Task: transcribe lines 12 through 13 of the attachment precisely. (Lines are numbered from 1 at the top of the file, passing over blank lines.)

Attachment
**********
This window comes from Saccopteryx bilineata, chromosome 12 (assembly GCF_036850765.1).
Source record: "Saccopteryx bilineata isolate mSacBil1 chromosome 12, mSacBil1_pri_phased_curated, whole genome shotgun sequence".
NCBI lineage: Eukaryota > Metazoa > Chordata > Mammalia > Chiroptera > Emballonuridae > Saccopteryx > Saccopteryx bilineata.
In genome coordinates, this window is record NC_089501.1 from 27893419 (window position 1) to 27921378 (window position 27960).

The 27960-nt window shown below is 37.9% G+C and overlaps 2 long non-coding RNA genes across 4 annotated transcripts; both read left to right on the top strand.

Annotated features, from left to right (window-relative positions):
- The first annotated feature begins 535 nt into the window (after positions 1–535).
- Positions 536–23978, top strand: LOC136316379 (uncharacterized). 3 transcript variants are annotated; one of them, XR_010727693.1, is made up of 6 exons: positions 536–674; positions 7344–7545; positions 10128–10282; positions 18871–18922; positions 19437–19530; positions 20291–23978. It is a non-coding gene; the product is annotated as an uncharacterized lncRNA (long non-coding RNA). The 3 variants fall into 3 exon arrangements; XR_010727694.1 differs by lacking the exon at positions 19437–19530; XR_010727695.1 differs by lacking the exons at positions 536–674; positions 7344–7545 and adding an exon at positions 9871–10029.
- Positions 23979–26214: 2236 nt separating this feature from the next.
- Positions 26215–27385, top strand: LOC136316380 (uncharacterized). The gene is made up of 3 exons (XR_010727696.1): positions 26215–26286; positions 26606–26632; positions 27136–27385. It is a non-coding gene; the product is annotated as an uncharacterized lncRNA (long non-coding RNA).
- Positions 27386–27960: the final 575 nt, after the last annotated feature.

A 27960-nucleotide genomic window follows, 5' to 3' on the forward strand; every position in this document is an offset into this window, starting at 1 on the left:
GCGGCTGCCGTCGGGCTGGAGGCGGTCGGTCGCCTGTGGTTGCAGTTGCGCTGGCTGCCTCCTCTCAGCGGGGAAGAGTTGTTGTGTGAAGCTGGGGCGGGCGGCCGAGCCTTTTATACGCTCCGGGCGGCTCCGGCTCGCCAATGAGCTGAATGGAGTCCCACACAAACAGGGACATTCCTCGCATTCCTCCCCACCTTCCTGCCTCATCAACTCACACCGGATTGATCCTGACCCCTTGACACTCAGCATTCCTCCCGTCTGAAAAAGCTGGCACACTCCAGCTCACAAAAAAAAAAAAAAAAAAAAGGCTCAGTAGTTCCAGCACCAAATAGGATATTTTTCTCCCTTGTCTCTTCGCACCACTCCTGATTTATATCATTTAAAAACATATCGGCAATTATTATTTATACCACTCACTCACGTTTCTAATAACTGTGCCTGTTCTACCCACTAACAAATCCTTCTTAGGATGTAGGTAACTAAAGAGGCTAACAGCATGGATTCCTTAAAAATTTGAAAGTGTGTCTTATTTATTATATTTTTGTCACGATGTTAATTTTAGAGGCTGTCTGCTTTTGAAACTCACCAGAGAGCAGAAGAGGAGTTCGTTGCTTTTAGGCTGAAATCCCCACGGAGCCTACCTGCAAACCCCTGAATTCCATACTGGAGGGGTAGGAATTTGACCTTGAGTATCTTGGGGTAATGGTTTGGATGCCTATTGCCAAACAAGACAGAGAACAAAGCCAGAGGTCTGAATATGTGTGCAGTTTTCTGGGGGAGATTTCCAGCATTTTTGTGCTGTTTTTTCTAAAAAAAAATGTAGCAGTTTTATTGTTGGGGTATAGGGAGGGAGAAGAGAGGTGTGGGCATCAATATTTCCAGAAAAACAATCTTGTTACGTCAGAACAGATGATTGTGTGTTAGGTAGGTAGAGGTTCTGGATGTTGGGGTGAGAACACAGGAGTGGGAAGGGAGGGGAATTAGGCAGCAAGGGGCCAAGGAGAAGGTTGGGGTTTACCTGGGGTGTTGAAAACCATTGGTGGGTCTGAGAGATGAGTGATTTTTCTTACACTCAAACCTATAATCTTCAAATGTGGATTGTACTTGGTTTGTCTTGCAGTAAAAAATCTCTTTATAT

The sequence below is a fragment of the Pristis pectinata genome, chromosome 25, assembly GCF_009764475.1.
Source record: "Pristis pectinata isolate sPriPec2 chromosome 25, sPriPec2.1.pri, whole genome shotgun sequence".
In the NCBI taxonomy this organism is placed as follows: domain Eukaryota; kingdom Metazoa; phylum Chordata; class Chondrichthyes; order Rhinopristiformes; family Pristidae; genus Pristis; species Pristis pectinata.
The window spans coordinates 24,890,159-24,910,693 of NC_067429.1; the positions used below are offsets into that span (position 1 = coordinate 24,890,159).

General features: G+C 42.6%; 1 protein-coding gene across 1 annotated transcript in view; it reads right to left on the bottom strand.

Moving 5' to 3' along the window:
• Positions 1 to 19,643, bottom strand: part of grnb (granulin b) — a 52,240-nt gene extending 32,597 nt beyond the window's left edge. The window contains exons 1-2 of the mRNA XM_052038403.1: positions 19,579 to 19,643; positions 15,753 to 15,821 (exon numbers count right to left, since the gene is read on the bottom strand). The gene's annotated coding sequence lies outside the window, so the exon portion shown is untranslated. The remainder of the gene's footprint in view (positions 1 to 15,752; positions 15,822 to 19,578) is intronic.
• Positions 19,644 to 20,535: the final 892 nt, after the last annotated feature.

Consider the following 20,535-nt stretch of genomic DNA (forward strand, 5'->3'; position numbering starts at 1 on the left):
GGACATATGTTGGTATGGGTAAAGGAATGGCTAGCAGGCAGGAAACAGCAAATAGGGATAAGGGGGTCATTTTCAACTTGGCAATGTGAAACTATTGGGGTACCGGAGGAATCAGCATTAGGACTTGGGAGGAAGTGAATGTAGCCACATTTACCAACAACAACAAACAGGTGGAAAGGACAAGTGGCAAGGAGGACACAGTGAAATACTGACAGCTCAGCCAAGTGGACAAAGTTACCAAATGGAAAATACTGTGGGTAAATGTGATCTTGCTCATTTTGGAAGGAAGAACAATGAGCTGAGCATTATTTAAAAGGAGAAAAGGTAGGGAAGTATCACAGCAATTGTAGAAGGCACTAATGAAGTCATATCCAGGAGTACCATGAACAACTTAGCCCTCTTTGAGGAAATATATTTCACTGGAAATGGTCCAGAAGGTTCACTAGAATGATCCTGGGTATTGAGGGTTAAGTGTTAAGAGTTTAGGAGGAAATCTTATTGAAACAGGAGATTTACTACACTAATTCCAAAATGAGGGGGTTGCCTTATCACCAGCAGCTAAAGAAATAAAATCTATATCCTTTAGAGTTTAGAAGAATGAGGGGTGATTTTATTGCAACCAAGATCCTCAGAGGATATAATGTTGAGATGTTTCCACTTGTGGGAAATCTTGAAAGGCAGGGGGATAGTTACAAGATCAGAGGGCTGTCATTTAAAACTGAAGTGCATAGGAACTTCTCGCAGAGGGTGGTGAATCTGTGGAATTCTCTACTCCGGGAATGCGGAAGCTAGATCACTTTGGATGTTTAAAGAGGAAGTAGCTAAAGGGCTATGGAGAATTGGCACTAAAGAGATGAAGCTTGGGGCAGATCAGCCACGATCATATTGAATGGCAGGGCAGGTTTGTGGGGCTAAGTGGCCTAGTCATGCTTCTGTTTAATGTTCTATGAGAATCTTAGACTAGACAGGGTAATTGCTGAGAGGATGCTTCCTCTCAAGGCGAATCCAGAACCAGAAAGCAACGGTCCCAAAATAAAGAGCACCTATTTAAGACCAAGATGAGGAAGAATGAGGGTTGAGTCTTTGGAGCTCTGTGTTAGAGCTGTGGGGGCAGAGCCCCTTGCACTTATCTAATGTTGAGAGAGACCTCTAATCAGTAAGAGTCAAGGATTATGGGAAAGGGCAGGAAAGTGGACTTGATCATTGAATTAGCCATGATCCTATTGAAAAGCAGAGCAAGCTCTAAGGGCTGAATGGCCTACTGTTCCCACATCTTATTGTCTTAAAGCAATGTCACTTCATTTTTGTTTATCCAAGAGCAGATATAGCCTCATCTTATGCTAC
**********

A 27960-nucleotide genomic window follows, 5' to 3' on the forward strand; every position in this document is an offset into this window, starting at 1 on the left:
GCGGCTGCCGTCGGGCTGGAGGCGGTCGGTCGCCTGTGGTTGCAGTTGCGCTGGCTGCCTCCTCTCAGCGGGGAAGAGTTGTTGTGTGAAGCTGGGGCGGGCGGCCGAGCCTTTTATACGCTCCGGGCGGCTCCGGCTCGCCAATGAGCTGAATGGAGTCCCACACAAACAGGGACATTCCTCGCATTCCTCCCCACCTTCCTGCCTCATCAACTCACACCGGATTGATCCTGACCCCTTGACACTCAGCATTCCTCCCGTCTGAAAAAGCTGGCACACTCCAGCTCACAAAAAAAAAAAAAAAAAAAAGGCTCAGTAGTTCCAGCACCAAATAGGATATTTTTCTCCCTTGTCTCTTCGCACCACTCCTGATTTATATCATTTAAAAACATATCGGCAATTATTATTTATACCACTCACTCACGTTTCTAATAACTGTGCCTGTTCTACCCACTAACAAATCCTTCTTAGGATGTAGGTAACTAAAGAGGCTAACAGCATGGATTCCTTAAAAATTTGAAAGTGTGTCTTATTTATTATATTTTTGTCACGATGTTAATTTTAGAGGCTGTCTGCTTTTGAAACTCACCAGAGAGCAGAAGAGGAGTTCGTTGCTTTTAGGCTGAAATCCCCACGGAGCCTACCTGCAAACCCCTGAATTCCATACTGGAGGGGTAGGAATTTGACCTTGAGTATCTTGGGGTAATGGTTTGGATGCCTATTGCCAAACAAGACAGAGAACAAAGCCAGAGGTCTGAATATGTGTGCAGTTTTCTGGGGGAGATTTCCAGCATTTTTGTGCTGTTTTTTCTAAAAAAAAATGTAGCAGTTTTATTGTTGGGGTATAGGGAGGGAGAAGAGAGGTGTGGGCATCAATATTTCCAGAAAAACAATCTTGTTACGTCAGAACAGATGATTGTGTGTTAGGTAGGTAGAGGTTCTGGATGTTGGGGTGAGAACACAGGAGTGGGAAGGGAGGGGAATTAGGCAGCAAGGGGCCAAGGAGAAGGTTGGGGTTTACCTGGGGTGTTGAAAACCATTGGTGGGTCTGAGAGATGAGTGATTTTTCTTACACTCAAACCTATAATCTTCAAATGTGGATTGTACTTGGTTTGTCTTGCAGTAAAAAATCTCTTTATAT